Visitors Tour the West Concord Junction Cultural District

June 30, 2023
Mural of multiple people and cultural things happening in West Concord
West Concord mural. Photo: Jeff Vandegrift

On Monday, July 17, State Representative Simon Cataldo and the West Concord Junction Cultural District Committee hosted a walking tour of the Cultural District and a roundtable discussion with Michael J. Bobbitt, Executive Director, and Carolyn Cole, Program Officer, of the Mass Cultural Council (MCC). Fifty or so participants met for coffee and introductions at the Bradford Mills building, then toured the art gallery and the Concord Sign Museum in that space. Wooden signs from beloved establishments gone by (and some still extant) evoked memories and spurred conversation about stores that only recently closed, such as the West Concord Five and Ten and the West Concord Super Market. The Sign Museum is open for self-guided tours weekdays 9 to 5.

Local historians and artists led participants on walking tours, stopping at stores, the train depot, and the Bruce Freeman Rail Trail where it crosses Nashoba Brook. Artists who designed and led the public creation of several murals in the village, photographer Edward Feather and Art for All founder Margot Kimball, described the public and technical processes they used. The murals depict the area’s people, industrial history, transportation, food production, and the Rail Trail.

Luncheon, provided by Debra’s Natural Gourmet, Nashoba Brook Bakery, and Concord Teacakes, was served in the basement of Fowler Library, a welcome respite on a blazing hot day. Debra’s owner Adam Stark attended the event, as did State Representative Carmine Gentile, Concord’s Deputy Town Manager Megan Zammuto, Concord Select Board member Mary Hartman, Carlisle Cultural Council member Mark Levitan, Carlisle Gleason Library Director Martha Feeney-Patten, Acton Select Board member Alissa Nicol, and several members of “the committee with the long name”: the West Concord Junction Cultural District Committee. Representatives from the Chelmsford Cultural Council, Umbrella Arts Center, and other arts and economic development groups also joined.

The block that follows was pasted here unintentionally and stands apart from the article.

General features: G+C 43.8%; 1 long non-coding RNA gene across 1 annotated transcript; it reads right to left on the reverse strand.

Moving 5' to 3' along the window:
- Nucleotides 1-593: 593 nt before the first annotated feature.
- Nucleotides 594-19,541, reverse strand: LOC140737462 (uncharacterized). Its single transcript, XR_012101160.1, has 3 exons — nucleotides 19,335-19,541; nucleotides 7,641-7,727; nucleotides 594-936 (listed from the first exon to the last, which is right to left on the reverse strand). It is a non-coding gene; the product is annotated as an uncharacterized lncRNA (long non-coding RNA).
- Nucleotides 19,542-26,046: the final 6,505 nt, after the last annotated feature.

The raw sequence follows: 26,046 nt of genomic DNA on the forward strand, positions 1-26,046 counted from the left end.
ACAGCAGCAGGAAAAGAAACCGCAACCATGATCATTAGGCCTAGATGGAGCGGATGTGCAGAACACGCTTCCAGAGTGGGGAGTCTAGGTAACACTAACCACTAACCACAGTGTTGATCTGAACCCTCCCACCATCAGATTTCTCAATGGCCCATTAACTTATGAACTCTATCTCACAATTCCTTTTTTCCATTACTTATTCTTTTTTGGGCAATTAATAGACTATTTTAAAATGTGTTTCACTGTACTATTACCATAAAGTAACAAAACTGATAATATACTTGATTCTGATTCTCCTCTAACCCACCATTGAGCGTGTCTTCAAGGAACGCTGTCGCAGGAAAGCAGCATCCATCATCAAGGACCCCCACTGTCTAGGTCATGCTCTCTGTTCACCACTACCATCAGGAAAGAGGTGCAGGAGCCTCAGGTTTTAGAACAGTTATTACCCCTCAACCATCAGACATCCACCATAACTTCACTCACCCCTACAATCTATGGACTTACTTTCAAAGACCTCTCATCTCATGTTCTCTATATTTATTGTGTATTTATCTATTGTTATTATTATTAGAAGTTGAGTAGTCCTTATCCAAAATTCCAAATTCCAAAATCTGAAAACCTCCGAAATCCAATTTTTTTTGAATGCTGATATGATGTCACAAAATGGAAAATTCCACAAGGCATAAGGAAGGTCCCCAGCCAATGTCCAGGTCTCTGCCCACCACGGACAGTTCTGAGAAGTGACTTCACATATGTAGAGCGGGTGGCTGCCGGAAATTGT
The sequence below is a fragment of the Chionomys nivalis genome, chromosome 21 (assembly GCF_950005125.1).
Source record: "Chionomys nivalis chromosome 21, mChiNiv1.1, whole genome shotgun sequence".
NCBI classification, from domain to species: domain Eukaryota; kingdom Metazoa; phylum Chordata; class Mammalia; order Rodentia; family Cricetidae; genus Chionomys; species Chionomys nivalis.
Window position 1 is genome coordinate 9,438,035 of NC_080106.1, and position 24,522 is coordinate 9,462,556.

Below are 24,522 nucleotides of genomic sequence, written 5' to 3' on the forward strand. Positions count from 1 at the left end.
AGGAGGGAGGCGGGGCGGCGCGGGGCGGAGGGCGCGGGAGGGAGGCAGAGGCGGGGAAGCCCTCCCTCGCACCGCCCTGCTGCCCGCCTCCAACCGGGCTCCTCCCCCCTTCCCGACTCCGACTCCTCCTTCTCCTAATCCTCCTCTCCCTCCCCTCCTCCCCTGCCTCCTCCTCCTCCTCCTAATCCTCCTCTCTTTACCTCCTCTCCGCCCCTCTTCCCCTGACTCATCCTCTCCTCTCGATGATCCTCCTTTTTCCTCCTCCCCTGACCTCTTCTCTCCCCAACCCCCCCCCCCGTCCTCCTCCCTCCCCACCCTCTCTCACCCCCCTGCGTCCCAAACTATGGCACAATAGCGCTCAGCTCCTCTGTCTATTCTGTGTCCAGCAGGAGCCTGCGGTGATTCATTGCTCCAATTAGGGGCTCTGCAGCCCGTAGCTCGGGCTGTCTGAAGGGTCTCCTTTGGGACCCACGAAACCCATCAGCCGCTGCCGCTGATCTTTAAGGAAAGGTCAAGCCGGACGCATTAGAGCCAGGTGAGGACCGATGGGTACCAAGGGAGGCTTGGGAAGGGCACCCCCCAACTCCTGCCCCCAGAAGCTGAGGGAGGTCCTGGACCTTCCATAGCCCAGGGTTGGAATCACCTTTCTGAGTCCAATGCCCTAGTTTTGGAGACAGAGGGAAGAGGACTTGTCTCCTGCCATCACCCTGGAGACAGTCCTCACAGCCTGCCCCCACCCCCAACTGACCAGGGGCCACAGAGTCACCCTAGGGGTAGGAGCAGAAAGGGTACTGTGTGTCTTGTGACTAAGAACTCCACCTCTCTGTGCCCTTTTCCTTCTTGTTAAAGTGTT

After lunch, Bobbit, Cataldo, and Cole fielded questions about cultural districts. Bobbit and Cole, who originally met when they were doing theatre in Washington DC, encourage originality and creativity, and coordination with other entities such as transportation providers, as communities create these districts. They said that cultural districts attract tourists and entrepreneurs, and improve quality of life for visitors and members of the host community.

Other participants from Acton included this author; Jin Hong Yang, chair of the Acton-Boxborough Cultural Council; sculptor Meredith Bergmann; sculptor and museum owner Yin Peet; painter and former chair of the ABCC Sunanda Sahay; Acton Economic Development Department intern May Hong; Discovery Museums CEO Neil Gordon; and Acton resident and Carlisle Library Director Martha Feeney-Patten. Over lunch, Sunanda Sahay described discussions about five years ago about forming a cultural district in Acton, and several Acton residents expressed interest in renewing that effort.


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